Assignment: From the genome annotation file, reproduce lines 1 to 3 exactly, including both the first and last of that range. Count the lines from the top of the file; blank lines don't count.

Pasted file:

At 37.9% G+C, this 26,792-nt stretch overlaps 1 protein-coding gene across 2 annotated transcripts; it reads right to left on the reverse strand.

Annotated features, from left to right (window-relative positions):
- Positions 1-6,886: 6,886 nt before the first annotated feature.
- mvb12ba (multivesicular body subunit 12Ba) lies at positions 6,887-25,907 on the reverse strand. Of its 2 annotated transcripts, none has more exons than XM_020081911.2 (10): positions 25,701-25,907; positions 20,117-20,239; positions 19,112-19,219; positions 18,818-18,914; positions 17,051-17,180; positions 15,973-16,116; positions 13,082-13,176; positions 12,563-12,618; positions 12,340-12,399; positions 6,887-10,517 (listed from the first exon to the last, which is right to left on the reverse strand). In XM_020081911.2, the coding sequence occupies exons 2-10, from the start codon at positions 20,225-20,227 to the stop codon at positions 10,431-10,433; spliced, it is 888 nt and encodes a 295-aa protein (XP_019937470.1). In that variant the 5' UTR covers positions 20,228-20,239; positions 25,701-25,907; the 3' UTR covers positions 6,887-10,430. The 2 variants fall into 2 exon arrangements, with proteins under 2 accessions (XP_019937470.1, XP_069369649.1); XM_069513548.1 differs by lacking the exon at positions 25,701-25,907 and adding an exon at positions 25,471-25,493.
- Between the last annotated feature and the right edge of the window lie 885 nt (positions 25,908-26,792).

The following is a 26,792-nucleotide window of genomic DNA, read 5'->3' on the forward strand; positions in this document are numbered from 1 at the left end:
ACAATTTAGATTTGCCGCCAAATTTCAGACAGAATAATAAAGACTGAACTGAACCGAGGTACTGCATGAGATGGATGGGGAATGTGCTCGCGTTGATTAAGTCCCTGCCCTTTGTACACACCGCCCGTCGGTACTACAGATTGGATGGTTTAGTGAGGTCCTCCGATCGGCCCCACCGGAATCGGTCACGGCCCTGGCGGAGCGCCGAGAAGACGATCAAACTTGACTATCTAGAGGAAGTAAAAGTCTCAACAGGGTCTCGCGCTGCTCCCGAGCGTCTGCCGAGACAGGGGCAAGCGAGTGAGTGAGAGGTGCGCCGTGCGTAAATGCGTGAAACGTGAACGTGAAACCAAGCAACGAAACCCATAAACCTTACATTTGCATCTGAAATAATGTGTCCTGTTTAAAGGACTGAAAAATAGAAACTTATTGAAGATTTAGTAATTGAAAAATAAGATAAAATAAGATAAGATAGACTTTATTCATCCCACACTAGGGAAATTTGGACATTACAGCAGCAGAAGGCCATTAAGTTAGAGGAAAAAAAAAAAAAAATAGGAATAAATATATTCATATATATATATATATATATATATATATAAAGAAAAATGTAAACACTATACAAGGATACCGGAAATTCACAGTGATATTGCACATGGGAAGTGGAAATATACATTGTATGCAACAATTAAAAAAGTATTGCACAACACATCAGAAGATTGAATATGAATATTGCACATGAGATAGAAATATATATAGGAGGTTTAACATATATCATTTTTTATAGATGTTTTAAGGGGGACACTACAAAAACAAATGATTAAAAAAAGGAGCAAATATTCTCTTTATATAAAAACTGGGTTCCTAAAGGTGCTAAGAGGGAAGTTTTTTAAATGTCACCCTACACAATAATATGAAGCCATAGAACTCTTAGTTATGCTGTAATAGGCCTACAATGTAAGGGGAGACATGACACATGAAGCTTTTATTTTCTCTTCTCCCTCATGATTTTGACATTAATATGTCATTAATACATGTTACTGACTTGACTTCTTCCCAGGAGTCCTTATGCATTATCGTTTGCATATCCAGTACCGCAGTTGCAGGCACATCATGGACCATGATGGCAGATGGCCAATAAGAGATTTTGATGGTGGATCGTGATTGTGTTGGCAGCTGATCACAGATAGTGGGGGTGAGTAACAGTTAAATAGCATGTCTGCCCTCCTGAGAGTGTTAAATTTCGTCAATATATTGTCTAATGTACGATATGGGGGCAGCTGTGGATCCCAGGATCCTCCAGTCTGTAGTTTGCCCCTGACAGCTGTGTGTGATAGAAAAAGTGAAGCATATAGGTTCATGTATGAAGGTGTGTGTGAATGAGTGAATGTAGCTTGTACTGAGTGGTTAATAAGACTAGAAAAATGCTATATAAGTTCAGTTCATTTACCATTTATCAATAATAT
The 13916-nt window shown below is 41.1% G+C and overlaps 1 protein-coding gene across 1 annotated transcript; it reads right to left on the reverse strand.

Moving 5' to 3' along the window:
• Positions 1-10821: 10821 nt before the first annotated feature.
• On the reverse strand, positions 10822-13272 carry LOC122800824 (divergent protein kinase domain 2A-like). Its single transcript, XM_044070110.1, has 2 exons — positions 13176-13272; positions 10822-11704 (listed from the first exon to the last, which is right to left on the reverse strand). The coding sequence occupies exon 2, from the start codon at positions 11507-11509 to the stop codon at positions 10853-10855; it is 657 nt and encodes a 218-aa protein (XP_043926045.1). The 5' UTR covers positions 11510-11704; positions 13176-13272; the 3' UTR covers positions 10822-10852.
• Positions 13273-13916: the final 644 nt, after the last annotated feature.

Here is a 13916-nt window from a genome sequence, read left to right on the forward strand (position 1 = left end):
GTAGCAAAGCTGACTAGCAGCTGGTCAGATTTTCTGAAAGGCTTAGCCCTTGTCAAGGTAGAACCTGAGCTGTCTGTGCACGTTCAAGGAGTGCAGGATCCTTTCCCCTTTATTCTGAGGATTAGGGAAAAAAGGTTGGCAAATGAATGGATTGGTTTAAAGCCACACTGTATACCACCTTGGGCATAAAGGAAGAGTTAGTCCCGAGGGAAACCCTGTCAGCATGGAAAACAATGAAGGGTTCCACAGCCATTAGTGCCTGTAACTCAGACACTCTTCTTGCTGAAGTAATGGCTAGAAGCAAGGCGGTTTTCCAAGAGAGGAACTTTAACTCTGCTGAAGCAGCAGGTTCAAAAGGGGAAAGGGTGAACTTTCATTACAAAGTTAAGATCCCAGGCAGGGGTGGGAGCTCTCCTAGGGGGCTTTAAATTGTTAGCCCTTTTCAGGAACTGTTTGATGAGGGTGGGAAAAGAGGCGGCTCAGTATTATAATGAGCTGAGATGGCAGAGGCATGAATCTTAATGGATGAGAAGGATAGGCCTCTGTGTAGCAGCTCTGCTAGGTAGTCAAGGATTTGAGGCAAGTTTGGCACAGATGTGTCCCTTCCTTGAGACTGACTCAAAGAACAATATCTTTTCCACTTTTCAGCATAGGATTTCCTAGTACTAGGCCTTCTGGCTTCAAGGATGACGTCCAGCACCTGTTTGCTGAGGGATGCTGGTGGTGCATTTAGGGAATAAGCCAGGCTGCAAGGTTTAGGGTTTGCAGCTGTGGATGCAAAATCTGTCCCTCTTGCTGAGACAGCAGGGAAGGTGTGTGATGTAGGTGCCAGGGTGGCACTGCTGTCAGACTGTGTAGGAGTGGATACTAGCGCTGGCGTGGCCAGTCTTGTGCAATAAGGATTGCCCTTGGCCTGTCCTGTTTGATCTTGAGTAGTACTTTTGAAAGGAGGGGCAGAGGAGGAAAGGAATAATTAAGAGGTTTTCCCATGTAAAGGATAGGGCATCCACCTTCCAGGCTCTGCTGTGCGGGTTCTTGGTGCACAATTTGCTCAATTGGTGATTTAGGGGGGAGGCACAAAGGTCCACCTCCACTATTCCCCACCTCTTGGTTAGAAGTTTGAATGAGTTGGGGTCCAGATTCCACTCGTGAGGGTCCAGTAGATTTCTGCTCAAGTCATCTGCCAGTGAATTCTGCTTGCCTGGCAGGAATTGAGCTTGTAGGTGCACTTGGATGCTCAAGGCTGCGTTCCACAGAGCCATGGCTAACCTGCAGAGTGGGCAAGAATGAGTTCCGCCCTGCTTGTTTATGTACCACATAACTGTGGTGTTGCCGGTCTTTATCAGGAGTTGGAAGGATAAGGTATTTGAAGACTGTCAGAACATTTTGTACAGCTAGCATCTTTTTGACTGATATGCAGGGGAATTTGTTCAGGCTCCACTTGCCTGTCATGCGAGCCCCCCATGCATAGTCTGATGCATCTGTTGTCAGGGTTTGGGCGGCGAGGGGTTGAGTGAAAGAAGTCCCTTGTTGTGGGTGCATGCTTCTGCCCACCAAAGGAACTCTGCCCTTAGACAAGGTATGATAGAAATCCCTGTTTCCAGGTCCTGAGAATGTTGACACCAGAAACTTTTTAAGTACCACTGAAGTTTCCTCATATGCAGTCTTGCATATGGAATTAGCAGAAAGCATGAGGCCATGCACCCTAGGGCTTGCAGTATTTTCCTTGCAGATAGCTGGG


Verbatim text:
At 37.9% G+C, this 26,792-nt stretch overlaps 1 protein-coding gene across 2 annotated transcripts; it reads right to left on the reverse strand.

Annotated features, from left to right (window-relative positions):
- Positions 1-6,886: 6,886 nt before the first annotated feature.